Friday, October 2, 2009

Pointed wings.

Reflected Yellowlegs

Willet and whimbrel, dunlin and curlew, sanderling, dowitcher, knot. Nonsense poem? Nope. These are the names of but a few of the dozens of species of shorebird that migrate each spring and fall along the Pacific coast.

Shorebirds are, with considerable variation in these traits, long-legged, long-billed birds that range in size from six inches to two feet. Their wings are pointed, their wing beats rapid, and their voices high-pitched and plaintive. At this time of year they fly overhead, perhaps thousands of feet overhead, mostly at night, on their way to their winter homes. Each species follows its particular path over a certain distance, representing part of a larger movement of birds along what is known as the Pacific Flyway, a lengthy migration route that stretches from the high arctic to southern South America. Some shorebirds follow rocky coasts, others touch down on mudflats, river edges or even sodden farmland. Their flying abilities are astonishing. We know from bird banding results that individuals not much larger than sparrows have flown three thousand miles in forty-eight hours.

The shorebird year is a frenetic thing. Many breed in the high arctic, arriving in early summer. They make use of the long hours of light to gather the ubiquitous insect life to feed their young. The young, unlike those of familiar birds such as robins or swallows, are up and about and foraging almost immediately, long-legged tennis balls with large appetites. They are cared for by their parents for only a few weeks. Once maternal duties are done, adult female shorebirds take wing and head south. By this time it is only mid-summer. Males follow a week or two later, and last to leave are the young of the year, at four months old expected to fly hundreds or thousands of miles to a place they have never known. But they do.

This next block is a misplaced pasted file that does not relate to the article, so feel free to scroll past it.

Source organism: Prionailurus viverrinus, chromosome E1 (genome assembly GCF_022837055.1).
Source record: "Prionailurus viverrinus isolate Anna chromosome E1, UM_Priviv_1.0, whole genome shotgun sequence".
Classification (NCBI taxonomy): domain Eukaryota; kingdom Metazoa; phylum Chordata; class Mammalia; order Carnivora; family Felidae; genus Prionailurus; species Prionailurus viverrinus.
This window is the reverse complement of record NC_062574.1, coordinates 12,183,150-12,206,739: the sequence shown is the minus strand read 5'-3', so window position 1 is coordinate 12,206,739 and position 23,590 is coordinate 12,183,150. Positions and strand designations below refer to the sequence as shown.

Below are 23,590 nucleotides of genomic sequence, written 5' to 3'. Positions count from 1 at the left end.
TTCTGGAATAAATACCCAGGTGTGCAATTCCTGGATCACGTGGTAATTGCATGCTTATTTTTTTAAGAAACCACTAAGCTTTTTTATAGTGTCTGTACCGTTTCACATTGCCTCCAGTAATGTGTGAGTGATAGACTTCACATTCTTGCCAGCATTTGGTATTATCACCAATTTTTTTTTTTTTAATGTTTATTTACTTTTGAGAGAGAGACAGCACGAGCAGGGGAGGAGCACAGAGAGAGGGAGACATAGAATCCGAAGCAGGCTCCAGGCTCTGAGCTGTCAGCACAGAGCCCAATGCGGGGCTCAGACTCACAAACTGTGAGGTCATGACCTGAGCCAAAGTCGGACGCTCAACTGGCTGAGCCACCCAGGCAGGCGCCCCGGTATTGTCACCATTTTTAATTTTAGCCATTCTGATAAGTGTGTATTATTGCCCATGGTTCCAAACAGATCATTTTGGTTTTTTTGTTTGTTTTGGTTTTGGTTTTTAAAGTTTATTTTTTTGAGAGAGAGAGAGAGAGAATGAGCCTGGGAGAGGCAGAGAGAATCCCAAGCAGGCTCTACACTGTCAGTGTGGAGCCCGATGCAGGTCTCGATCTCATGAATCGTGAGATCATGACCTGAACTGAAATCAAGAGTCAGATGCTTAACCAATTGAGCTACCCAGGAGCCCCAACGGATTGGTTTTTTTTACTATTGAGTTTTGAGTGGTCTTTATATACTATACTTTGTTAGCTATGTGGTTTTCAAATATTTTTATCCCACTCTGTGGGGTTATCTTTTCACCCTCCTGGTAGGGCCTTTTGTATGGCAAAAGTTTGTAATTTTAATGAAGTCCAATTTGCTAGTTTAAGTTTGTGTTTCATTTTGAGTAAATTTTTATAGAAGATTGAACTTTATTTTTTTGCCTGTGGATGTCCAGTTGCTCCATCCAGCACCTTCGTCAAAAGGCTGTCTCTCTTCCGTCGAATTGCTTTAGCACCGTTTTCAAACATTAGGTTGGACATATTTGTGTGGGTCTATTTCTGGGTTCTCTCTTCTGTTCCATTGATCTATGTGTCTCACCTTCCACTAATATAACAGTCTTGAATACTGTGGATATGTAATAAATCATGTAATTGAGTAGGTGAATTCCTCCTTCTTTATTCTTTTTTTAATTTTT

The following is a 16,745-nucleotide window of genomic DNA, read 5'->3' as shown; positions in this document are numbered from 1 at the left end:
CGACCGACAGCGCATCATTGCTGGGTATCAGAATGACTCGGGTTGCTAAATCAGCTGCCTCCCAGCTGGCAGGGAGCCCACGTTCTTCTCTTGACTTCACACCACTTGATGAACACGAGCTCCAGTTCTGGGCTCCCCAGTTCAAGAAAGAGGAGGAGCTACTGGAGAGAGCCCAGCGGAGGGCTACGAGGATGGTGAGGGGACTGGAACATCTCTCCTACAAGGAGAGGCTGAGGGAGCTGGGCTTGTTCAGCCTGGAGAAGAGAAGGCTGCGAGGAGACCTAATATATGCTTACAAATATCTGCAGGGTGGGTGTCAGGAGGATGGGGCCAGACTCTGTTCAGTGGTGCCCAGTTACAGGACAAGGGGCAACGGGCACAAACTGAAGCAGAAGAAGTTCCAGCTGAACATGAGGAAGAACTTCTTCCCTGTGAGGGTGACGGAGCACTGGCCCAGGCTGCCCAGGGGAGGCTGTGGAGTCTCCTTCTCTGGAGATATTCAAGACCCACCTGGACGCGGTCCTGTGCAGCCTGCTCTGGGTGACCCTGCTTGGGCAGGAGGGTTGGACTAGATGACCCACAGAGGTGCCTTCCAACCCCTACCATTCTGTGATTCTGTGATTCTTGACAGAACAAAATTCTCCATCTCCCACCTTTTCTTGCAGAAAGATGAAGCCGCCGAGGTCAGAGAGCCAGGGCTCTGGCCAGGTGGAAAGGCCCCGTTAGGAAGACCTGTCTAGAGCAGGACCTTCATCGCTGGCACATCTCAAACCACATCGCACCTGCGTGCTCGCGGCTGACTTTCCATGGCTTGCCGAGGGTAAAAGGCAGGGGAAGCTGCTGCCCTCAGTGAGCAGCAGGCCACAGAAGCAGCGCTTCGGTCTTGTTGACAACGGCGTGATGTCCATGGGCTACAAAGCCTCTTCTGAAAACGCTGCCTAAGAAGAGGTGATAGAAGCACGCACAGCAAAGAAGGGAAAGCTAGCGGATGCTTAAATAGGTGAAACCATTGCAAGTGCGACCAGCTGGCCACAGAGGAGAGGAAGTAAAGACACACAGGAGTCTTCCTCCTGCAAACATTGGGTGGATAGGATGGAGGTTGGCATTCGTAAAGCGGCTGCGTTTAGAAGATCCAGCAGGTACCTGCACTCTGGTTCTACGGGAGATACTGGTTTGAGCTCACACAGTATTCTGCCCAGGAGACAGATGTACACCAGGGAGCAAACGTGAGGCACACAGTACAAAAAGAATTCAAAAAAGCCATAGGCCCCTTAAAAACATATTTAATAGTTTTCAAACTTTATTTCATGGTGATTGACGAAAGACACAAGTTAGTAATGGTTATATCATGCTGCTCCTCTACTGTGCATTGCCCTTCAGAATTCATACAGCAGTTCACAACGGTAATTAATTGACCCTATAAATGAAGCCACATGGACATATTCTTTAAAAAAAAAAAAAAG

Dowitchers generating ripples.

Migrating shorebirds stop at several staging areas, places to gather and refuel. One of the most important is the Fraser River Estuary and nearby Boundary Bay. One doesn’t have to travel far to see them in great numbers, although a bit of research and luck may be involved in doing so. They are tuned to the tides and to specific habitat features that may require a bit of a muddy hike beyond the nearest parking spot. They should be looked for as high tide recedes, in places such as Mud Bay, Beach Grove, near the south jetty at Iona Regional Park, or at the outer lagoons at the Reifel Migratory Bird Sanctuary in Delta.

Along Richmond’s western dike you may see them in the distance as clouds of tiny birds that rise and wheel over the shoreline, seeming to turn as one, shimmering dark then light as they show their brown backs and pale undersides. Often these are Western Sandpipers, birds little more than six inches from beak to tail tip, which breed in northern Alaska or Siberia and spend the winter along the US coast and in Mexico. On a peak day, there can be hundreds of thousands of Western Sandpipers visiting the Fraser River Delta, which may represent a quarter of the entire global population of this species.

A bonus for birders: So much protein-on-the-wing draws the attention of bird-eating predators, particularly falcons such as Peregrines and Merlins. They too have pointed wings. Look, there's one now.

Cue the Peregrine.


Dave said...

That first photo is a real stunner.

Hugh Griffith said...

Thanks, Dave. I think the partly obscured bird messes up the flow of it, but the shimmeriness of the reflected sky makes it nicely dreamy. I wish I'd taken more pictures to have a larger series to choose from.

spinyurchin said...

Yeah, that first photo is pretty amazing all right. It's like they are walking somewhere between sky and water.

kompoStella said...

hullo Hugh - wanted to compliment you on that first photo but i see that's already been taken care of ;-)

Hugh Griffith said...

Thanks Spiny.

Thanks KompoStella. Great to hear from you!